Webshop Gaming passes in the House – Christie did good today!


Christie Delivers….! bringing equality in the law for all when it comes to Gaming…

Prime Minister Christie bringing home the Webshop and Gaming Bill for Bahamians...







SEPTEMBER 15, 2014

Nassau Bahamas

Mr. Speaker,

It gives me great pleasure to address Parliament on the Gaming Bill, 2014, Gaming Regulations, 2014, Gaming House Operator Regulations, 2014, Financial Transactions Reporting (Amendment) Bill, 2014, Financial Transactions (Gaming Exemptions) Regulations, 2014, and the Proceeds of Crime (Amendment) Bill, 2014, which signal the dawn of a new era in the licensing and regulation of gaming in The Bahamas.

This promises to be an era in which, with the necessary commitment and hard work, The Bahamas establishes itself as a cutting-edge and thoroughly modern gaming jurisdiction, operating in accordance with international standards of best practice, underpinned by robust legislation and careful and comprehensive regulation.

The newly tabled legislation is the product of many months of unstinting effort, careful consideration and focused dialogue with stakeholders, regulators, relevant local and international authorities, social, religious and other relevant parties. Throughout this process, the overriding objective of my Government has been to modernise the licensing and regulatory dispensation in relation to gaming in The Bahamas, ensuring its vibrancy, attractiveness and competitiveness in an increasingly demanding global market, and thereby enhancing its capacity to generate revenue and to stimulate the growth of the economy.

The objective of the Government has also been to ensure that The Bahamas as a gaming jurisdiction would engender public confidence in the integrity of the operations authorised by gaming-related licences, through the enactment of world-class legislation incorporating all the detailed controls needed to ensure fair play, compliance with prevailing international standards and the insulation of the industry from criminal and corruptive elements. We are proud to say that the legislative instruments tabled indeed comply with all these critical requirements and more.

Mr. Speaker,

As part of the Government’s agenda in developing this legislation has been its commitment towards the goal of achieving a careful and sustainable balance between a range of well-documented, competing views in relation to gaming in The Bahamas. This has required mature reflection and frank discourse regarding the forms of gaming which have taken root in the domestic market in The Bahamas over the years, and the manifold implications of permitting these to continue in an unregulated environment. In this regard, the Government must remain acutely alive to its international obligations, to which I will refer in greater detail later, as well as the preservation of its standing as a well-respected, globally responsible and compliant jurisdiction.

Accordingly, the emphasis has fallen squarely on striving to carve out a path which will best serve the interests of The Bahamas and its people. These interests are incontestably served by the enactment of legislation which creates a predictable, law-abiding and socially responsible environment for the conduct of all forms of gaming in The Bahamas, while at the same time harnessing the enormous strides which have been made in technology to enable operators in The Bahamas to offer widely sought-after, cutting edge products that are poised to transform The Bahamas into a leading gaming jurisdiction on the global stage. This is set to enhance the revenue-generation potential of the gaming industry and to act as a springboard for vital economic growth in our country.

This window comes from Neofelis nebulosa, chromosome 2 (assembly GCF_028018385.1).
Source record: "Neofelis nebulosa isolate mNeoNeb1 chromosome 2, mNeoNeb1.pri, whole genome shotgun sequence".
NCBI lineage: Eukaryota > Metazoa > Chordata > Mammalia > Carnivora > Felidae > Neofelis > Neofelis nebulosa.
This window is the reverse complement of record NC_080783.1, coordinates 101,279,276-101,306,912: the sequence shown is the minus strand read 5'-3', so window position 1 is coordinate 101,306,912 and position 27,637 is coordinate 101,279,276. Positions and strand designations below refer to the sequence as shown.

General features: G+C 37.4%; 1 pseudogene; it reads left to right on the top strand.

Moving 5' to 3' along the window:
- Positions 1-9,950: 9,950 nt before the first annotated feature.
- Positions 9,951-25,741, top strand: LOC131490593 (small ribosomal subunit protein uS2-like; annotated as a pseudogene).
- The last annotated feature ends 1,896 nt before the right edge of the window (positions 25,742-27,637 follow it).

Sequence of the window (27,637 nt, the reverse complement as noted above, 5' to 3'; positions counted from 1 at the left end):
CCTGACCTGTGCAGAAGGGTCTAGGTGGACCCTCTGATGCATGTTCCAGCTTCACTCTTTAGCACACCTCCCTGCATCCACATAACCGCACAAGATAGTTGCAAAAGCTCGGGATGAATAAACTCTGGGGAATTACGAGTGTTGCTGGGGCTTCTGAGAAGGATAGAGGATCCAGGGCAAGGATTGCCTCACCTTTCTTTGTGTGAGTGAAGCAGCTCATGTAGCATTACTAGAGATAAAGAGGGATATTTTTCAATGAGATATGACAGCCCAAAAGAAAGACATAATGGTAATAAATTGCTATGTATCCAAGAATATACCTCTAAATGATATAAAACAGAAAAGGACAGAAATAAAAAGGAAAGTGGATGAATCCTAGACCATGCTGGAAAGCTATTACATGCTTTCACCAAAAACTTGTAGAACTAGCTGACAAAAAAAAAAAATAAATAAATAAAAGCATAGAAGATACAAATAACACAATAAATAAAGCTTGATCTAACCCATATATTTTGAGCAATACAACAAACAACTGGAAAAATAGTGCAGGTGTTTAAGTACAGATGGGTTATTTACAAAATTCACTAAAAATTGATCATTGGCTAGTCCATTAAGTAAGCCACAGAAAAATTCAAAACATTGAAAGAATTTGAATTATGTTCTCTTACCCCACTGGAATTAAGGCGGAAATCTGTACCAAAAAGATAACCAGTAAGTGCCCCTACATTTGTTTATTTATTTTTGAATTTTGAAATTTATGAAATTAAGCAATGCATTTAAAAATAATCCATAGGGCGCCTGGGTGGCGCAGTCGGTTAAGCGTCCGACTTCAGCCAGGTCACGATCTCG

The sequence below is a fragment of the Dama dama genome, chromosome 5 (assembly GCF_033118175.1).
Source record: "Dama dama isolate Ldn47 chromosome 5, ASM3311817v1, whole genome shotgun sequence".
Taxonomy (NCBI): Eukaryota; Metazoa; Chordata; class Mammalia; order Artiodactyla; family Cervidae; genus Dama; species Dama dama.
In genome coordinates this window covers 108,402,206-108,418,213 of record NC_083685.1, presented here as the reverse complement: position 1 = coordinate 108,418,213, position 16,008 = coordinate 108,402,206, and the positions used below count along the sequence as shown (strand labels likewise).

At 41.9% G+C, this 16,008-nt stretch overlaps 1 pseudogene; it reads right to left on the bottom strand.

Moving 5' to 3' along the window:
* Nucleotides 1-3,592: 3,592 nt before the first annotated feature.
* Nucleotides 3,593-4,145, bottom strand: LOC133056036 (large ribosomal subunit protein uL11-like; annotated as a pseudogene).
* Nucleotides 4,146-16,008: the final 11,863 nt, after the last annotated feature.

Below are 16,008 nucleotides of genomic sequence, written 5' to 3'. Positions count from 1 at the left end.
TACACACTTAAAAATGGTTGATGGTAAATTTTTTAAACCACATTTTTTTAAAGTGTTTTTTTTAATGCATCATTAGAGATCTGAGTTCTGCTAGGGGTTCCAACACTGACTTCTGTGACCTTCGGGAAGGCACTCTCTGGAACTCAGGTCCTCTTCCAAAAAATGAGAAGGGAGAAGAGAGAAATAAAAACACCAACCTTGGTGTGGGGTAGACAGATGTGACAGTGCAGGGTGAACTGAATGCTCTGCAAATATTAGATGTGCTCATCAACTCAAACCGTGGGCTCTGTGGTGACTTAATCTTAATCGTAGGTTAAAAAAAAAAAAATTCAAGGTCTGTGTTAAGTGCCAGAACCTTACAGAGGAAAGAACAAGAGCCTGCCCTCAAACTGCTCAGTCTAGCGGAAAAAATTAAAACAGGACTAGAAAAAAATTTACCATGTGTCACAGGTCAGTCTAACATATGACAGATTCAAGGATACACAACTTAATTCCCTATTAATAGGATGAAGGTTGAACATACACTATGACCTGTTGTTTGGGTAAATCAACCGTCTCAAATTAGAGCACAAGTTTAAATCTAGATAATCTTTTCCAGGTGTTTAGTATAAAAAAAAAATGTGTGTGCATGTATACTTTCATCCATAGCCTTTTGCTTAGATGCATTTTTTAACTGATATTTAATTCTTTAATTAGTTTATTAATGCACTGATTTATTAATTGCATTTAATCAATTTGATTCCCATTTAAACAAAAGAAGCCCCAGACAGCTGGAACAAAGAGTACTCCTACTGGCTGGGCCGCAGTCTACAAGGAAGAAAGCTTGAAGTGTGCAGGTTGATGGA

The interests of The Bahamas and its people are likewise served by ensuring that our gaming legislation withstands even the most rigorous scrutiny, by incorporating all the internationally-mandated controls required to insulate it from money-laundering and terrorist-related activities.

Mr. Speaker,

I am confident that the gaming legislation tabled in Parliament comfortably meets, and in some respects even surpasses, all of these demanding criteria. No effort has been spared to ensure that this is indeed the case. The Gaming Bill itself encapsulates all of the key policy positions adopted by the Government in relation to the licensing and regulation of gaming in The Bahamas.

Its purpose is to put in place a solid and predictable legal framework for the comprehensive, modern, transparent licensing and regulation of all gaming sectors in The Bahamas in a manner which protects the integrity of the industry and engenders public trust.

The most fundamental cornerstone of any credible gaming dispensation anywhere in the world can be distilled into a single word. That word is “probity”. Probity focuses on establishing that any given person who seeks to be involved in the gaming industry, whether as a regulator or as a licence holder, is fit and proper to do so, and moreover remains fit and proper on an ongoing basis. The currency of probity is therefore information concerning the relevant individual, ranging from information regarding the personal history of that person, or business history, where that person is a corporate entity, to information relating to the financial history, capacity and dealings of that person, as well as criminal history and associations with other persons. As a means of ensuring that prospective participants in the gaming industry can be relied upon to manage their gaming operations in a manner which is fair and honest and complies with the requirements of the law, the Gaming Bill empowers the Gaming Board to conduct comprehensive probity investigations into applicants for licences and certificates of suitability against the qualification criteria set forth in the legislation. The licence application process therefore involves the disclosure of wide-ranging and extremely sensitive personal and financial information about the person applying for the licence. Furthermore, the obligation to disclose this information extends to all persons holding stipulated levels of financial interest in the prospective licence holder, which is generally set at a threshold of five percent.